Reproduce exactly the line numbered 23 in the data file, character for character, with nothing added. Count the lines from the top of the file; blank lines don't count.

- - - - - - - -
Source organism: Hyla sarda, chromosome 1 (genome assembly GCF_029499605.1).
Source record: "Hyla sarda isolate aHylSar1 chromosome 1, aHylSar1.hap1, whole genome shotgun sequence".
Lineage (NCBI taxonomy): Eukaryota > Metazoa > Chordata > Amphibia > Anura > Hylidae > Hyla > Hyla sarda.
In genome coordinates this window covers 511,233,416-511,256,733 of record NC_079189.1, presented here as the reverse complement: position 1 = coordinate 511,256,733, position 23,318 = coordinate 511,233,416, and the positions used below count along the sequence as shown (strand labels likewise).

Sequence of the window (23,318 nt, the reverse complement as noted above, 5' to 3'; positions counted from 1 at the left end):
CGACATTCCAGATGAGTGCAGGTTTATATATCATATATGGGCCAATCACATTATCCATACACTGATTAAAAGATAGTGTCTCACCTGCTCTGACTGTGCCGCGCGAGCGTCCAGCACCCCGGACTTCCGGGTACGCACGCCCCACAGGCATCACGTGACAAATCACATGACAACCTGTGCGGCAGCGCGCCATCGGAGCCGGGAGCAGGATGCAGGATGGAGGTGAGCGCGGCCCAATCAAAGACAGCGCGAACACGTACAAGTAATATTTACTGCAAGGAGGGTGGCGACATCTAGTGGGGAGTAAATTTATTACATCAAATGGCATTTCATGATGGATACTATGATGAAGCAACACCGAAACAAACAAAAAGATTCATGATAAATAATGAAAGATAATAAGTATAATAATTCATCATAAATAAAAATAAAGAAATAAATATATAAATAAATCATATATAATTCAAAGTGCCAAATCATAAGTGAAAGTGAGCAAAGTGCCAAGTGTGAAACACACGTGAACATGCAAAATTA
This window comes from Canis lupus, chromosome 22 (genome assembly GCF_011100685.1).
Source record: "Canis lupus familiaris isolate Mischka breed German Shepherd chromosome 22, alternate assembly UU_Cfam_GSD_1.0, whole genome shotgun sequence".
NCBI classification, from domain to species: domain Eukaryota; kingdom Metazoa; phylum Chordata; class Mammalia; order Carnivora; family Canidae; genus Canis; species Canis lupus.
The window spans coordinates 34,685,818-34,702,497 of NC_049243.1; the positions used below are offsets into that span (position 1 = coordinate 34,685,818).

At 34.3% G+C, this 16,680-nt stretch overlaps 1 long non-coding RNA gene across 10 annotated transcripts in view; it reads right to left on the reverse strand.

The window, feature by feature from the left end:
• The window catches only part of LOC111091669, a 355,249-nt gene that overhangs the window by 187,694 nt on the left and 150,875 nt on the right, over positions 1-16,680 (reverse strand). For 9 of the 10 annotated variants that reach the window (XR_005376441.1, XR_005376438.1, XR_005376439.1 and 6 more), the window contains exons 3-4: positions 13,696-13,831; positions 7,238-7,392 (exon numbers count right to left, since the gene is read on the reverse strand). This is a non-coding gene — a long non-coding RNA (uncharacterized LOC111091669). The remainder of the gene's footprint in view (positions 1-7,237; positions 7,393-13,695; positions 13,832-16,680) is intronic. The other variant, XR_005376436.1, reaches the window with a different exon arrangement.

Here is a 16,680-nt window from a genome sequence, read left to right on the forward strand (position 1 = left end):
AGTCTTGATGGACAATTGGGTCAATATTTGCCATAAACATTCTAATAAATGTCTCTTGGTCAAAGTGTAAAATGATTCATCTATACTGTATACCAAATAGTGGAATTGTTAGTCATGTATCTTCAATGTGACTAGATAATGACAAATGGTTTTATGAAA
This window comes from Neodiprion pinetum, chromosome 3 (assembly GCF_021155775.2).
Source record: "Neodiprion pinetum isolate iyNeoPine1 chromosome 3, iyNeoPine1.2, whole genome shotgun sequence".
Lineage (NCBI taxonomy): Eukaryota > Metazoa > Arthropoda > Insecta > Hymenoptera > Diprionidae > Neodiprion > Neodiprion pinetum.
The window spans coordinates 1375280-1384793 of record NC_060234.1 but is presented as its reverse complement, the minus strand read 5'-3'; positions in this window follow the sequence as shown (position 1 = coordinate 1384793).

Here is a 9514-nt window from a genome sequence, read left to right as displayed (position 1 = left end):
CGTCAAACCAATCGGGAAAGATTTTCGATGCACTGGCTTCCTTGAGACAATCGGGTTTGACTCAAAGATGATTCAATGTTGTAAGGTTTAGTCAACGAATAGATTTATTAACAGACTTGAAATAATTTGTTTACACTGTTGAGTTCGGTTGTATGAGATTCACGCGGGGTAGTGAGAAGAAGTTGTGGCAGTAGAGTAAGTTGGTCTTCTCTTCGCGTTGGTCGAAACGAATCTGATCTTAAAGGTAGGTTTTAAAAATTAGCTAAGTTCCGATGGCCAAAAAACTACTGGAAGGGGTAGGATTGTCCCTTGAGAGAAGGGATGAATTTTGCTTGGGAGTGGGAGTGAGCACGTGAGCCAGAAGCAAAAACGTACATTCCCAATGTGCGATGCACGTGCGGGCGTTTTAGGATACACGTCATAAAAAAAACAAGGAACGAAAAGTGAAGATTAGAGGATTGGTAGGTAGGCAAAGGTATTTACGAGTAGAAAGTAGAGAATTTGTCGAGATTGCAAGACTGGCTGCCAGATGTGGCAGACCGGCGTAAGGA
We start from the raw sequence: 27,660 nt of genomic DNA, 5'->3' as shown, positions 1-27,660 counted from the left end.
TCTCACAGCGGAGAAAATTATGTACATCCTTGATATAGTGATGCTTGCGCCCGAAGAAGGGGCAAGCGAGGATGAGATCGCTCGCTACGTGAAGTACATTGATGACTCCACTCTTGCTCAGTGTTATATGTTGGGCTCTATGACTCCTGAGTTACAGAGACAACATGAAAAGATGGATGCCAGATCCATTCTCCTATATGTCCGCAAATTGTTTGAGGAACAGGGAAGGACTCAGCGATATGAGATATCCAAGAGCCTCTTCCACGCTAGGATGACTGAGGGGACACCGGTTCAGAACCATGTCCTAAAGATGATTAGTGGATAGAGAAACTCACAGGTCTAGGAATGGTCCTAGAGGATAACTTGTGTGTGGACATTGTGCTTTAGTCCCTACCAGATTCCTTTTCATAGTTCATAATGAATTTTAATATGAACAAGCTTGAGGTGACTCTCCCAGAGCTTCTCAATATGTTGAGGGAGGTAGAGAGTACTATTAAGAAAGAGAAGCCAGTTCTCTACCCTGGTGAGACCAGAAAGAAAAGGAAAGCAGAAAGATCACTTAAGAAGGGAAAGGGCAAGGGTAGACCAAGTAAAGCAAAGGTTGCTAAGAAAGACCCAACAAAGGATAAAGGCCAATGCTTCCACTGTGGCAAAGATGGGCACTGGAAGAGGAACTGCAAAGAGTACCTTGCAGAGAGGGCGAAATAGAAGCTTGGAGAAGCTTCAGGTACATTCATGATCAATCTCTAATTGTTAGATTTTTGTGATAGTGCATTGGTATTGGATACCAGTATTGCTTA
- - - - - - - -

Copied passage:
TCTCACAGCGGAGAAAATTATGTACATCCTTGATATAGTGATGCTTGCGCCCGAAGAAGGGGCAAGCGAGGATGAGATCGCTCGCTACGTGAAGTACATTGATGACTCCACTCTTGCTCAGTGTTATATGTTGGGCTCTATGACTCCTGAGTTACAGAGACAACATGAAAAGATGGATGCCAGATCCATTCTCCTATATGTCCGCAAATTGTTTGAGGAACAGGGAAGGACTCAGCGATATGAGATATCCAAGAGCCTCTTCCACGCTAGGATGACTGAGGGGACACCGGTTCAGAACCATGTCCTAAAGATGATTAGTGGATAGAGAAACTCACAGGTCTAGGAATGGTCCTAGAGGATAACTTGTGTGTGGACATTGTGCTTTAGTCCCTACCAGATTCCTTTTCATAGTTCATAATGAATTTTAATATGAACAAGCTTGAGGTGACTCTCCCAGAGCTTCTCAATATGTTGAGGGAGGTAGAGAGTACTATTAAGAAAGAGAAGCCAGTTCTCTACCCTGGTGAGACCAGAAAGAAAAGGAAAGCAGAAAGATCACTTAAGAAGGGAAAGGGCAAGGGTAGACCAAGTAAAGCAAAGGTTGCTAAGAAAGACCCAACAAAGGATAAAGGCCAATGCTTCCACTGTGGCAAAGATGGGCACTGGAAGAGGAACTGCAAAGAGTACCTTGCAGAGAGGGCGAAATAGAAGCTTGGAGAAGCTTCAGGTACATTCATGATCAATCTCTAATTGTTAGATTTTTGTGATAGTGCATTGGTATTGGATACCAGTATTGCTTA